Czech RepublicsipkaRegion by regionsipkaNorth-West Bohemia (Usti nad Labem)sipkaChomutov district

The Chomutov District spreads along the German border in northwestern Bohemia. Known rather as a region of industry and agriculture for the last few decades, it is interesting through seldom types of countryside only scarcely found elsewhere in Czechia. The district's western and south-western parts climb up the eastern slopes of the Doupovské Hory, a heavily eroded, but still the biggest extinct volcano in the country. The north is occupied by the north-east- bound ridges of the Ore Mountains. Viewed from a distance of several miles, they look like a massive, rocky wall which flattens into a pleasant plateau slightly inclining towards Germany. As if split up with a mighty cleaver stroke, the two formations are divided by the deep canyon of the Ohre river. The Ohre leaves the canyon east of Kadan for a flat lowland of the North-Bohemian Brown Coal District, only now and then cut by brooks and rivulets running down the Ore Mountains. The stream of the Ohre and the morphology of the mountains have predestined human migration routes and settlements of the Celts, Germans, and Slaves, from the prehistoric times down to our era. But the real immigration was boosted only by the medieval boom of mining which gave rise to several mining cities in the Ore Mountains (Hora Sv. Sebestiana, Sumperk, Medenec, Prisecnice, etc.) Alum was exploited and dressed at Jirkov, Kundratice, and some other piedmont places. The boom of manufacturing which evolved into industrial revolution, gave birth to some not quite usual productions (manufacturing of china, processing of cork, production of ball bearings, seamless tubes, etc.) and networked the area, including the hilly Ore Mountains, with railway tracks. The district's presentday face bears the features of the coal mining boom and power generation, mainly in the lowlands. Tourists and sportsmen of all tastes, fishers, lovers of castles, chateaus and architecture, museum-goers, hobby archaeologists, botanists, geologists, huntsmen, even the mushroom pickers, who are coming back in the last few years, will not be bored here. Canoeists and lovers of other water sports know the Ohre's upper stream and have recently invaded the waters of the Nechanicka prehrada dam to enjoy yachting. Another natural water sports facility is the area around the lake of Kamencove jezero in Chomutov.
Chomutov was built on the site of an old Slavic settlement on the Uzka river. The town was originally owned by the Vitkovci family who bequeathed it to the Order of German Knights in 1252.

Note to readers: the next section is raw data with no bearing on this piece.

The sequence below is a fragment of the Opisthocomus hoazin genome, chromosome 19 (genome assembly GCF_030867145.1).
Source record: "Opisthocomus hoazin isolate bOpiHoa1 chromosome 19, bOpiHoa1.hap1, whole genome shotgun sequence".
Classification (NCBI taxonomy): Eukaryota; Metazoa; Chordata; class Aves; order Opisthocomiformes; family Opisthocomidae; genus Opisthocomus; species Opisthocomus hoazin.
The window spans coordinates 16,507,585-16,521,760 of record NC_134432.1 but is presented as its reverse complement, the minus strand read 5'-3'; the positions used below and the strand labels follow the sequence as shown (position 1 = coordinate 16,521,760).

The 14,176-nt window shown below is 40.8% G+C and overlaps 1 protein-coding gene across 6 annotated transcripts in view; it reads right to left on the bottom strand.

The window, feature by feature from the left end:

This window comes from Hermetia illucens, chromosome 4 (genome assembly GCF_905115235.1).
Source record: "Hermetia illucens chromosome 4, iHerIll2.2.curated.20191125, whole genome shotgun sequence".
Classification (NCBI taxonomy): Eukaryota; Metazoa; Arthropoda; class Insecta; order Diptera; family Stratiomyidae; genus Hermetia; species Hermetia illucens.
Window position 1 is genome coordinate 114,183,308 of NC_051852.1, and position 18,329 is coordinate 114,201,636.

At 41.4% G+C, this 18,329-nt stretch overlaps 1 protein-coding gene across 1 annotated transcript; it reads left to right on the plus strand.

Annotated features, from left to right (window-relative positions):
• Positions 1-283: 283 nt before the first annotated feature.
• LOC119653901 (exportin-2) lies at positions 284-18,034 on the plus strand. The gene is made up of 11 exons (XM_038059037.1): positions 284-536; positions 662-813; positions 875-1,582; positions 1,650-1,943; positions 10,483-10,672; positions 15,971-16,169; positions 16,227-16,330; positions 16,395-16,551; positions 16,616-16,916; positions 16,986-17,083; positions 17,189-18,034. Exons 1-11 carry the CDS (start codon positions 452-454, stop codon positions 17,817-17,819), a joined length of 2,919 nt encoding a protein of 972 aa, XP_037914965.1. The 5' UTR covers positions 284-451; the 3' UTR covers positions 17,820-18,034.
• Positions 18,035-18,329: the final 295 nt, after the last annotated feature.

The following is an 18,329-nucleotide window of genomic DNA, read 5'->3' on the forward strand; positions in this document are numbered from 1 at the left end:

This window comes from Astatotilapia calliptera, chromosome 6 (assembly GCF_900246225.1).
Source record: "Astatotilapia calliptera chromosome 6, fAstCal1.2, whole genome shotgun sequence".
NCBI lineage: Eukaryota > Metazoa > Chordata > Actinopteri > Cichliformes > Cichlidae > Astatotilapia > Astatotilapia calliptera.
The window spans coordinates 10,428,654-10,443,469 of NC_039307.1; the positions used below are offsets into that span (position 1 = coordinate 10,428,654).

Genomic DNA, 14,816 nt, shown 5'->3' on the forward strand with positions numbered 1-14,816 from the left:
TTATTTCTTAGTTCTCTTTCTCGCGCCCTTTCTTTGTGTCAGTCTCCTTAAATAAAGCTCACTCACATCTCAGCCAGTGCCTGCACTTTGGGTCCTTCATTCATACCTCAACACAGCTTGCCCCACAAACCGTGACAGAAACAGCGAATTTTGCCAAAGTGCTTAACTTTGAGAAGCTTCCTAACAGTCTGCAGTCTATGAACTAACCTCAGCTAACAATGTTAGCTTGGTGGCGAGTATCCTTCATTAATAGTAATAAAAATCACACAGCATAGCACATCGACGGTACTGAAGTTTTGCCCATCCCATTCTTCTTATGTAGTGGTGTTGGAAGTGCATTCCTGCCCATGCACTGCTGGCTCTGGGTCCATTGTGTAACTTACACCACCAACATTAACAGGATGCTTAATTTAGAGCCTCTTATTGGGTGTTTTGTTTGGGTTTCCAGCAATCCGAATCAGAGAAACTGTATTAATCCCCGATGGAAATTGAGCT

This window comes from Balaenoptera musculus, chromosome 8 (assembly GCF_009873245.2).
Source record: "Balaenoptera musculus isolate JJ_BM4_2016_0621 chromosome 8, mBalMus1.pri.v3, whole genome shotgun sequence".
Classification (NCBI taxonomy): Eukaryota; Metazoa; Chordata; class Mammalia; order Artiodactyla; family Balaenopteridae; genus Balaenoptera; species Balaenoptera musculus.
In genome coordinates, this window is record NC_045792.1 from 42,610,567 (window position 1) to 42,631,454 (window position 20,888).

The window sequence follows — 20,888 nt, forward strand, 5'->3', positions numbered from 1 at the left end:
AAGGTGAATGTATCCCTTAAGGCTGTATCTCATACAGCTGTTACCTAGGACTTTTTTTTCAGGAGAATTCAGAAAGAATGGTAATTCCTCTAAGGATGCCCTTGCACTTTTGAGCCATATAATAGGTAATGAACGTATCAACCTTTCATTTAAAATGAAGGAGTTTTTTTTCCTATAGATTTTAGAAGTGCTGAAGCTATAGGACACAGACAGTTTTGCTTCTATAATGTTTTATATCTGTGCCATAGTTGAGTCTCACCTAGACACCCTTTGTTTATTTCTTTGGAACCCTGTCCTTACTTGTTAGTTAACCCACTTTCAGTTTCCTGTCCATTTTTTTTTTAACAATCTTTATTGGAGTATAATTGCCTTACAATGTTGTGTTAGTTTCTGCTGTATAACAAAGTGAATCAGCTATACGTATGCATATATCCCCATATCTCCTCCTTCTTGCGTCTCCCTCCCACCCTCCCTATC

Since the beginning of the 15th century, Chomutov has been considered a royal town despite being under the protection of the feudal owners of the manor until 1604. The most important proof of the historical development of the town is the church of St. Catherine, with the seat of the order, which was rebuilt once as a castle, and later as a town hall. Other important sites include the Jesuit area of the monastery, Jesuit Gymnazium, and the church of St. Ignatius. Many middle-class houses document historical developments in architecture from the 15th to the 20th centuries. An important step for the growth of the town was the development of railroads in the 19th century which, since 1870, transformed Chomutov into an important traffic intersection. Due to widespread reconstruction at the end of the 19th century, and the loss of many houses as a result of World War II, the town has few historical landmarks.
The town plan includes a rectangular center marketplace, evidence of the old trade route. The medieval character was disturbed by the construction of the Jesuit area and church in the Baroque period. The outskirts of the city, rebuilt in the 19th century, were left almost completely without historical remains after construction implemented in the 1970's.
The purpose of the proposed historical landmark area in Chomutov is to preserve the architecture and cultural values of the town center, and at the same time to make possible its revitalization.
Town visitors can see many historical landmarks, of which we recommend the church of the Assumption of the Virgin Mary, the church of St. Ignatius, the hospital church of the Holy Spirit, and a former chateau with its church of St. Catherine.

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